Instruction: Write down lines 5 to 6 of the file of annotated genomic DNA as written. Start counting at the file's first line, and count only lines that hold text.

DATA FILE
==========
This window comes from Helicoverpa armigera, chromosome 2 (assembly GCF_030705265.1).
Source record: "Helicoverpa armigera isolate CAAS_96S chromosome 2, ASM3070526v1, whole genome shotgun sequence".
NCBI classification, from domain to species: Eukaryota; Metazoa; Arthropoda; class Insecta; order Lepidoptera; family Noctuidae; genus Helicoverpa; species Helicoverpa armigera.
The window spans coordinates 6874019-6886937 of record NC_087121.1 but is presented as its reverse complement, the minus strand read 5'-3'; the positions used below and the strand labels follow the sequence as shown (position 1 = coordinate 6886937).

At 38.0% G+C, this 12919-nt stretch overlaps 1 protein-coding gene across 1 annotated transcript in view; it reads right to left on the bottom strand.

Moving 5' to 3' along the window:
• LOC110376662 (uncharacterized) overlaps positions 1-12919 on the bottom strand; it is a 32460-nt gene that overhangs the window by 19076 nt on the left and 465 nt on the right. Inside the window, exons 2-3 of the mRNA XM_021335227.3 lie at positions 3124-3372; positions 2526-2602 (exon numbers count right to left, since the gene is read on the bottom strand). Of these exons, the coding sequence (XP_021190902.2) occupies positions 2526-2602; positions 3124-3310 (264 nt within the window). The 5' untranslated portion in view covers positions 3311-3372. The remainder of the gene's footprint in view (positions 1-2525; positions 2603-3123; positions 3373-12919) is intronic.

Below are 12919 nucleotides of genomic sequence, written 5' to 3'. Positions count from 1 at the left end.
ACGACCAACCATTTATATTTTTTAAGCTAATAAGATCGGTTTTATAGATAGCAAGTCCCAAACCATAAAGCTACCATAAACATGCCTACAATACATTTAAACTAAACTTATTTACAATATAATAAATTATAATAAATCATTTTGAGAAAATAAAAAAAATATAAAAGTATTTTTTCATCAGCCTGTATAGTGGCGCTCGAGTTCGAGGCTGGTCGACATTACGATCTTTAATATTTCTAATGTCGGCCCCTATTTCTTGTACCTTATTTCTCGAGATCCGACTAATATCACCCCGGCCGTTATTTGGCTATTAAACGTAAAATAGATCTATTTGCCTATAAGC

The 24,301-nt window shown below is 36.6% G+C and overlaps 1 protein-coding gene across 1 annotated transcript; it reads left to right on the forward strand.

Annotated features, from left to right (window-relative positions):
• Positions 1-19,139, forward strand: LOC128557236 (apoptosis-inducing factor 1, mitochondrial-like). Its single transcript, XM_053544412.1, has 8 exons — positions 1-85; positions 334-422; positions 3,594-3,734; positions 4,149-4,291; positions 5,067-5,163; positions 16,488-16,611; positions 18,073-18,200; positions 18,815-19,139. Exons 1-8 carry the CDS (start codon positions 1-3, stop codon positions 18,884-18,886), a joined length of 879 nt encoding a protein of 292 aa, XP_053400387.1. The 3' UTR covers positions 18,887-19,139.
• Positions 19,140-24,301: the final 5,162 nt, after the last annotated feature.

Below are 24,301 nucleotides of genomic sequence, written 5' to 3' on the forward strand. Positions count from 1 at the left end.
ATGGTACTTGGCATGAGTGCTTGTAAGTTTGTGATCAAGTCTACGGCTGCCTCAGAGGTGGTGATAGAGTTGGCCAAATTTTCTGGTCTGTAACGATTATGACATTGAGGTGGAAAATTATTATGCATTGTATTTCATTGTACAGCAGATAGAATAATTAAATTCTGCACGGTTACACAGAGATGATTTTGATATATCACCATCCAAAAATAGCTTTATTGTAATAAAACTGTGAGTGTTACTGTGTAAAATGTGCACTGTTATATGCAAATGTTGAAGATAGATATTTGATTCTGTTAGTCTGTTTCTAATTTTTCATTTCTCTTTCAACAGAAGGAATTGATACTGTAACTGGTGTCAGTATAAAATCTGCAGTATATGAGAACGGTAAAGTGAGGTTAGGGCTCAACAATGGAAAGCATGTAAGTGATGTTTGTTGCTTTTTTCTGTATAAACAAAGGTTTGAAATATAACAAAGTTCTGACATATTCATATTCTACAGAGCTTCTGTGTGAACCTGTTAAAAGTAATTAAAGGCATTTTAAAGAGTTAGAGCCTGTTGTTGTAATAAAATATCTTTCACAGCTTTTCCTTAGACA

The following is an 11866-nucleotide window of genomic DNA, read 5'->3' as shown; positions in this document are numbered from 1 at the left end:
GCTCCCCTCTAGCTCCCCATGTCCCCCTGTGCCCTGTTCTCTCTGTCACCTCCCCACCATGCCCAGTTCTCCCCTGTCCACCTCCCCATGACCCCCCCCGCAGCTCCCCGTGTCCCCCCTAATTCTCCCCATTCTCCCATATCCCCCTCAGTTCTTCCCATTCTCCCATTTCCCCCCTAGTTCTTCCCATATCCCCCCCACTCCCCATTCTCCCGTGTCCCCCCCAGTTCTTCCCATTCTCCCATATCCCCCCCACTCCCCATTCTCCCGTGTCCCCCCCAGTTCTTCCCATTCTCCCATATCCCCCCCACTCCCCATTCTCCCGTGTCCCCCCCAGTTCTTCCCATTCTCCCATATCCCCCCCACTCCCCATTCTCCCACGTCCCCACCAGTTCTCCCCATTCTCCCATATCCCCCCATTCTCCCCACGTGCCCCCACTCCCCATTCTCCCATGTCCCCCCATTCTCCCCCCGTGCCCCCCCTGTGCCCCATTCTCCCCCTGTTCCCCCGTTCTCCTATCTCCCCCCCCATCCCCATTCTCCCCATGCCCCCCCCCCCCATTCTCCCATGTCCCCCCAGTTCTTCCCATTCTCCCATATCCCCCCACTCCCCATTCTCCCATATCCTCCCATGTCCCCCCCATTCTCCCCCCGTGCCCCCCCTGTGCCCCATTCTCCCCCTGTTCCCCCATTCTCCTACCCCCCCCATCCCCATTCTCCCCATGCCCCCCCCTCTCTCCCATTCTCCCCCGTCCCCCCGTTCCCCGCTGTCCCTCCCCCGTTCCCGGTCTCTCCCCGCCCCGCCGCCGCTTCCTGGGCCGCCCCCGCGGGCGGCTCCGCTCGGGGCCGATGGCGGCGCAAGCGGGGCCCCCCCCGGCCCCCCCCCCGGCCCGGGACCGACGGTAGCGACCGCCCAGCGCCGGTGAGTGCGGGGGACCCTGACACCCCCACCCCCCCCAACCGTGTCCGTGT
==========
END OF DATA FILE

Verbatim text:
At 38.0% G+C, this 12919-nt stretch overlaps 1 protein-coding gene across 1 annotated transcript in view; it reads right to left on the bottom strand.

Moving 5' to 3' along the window: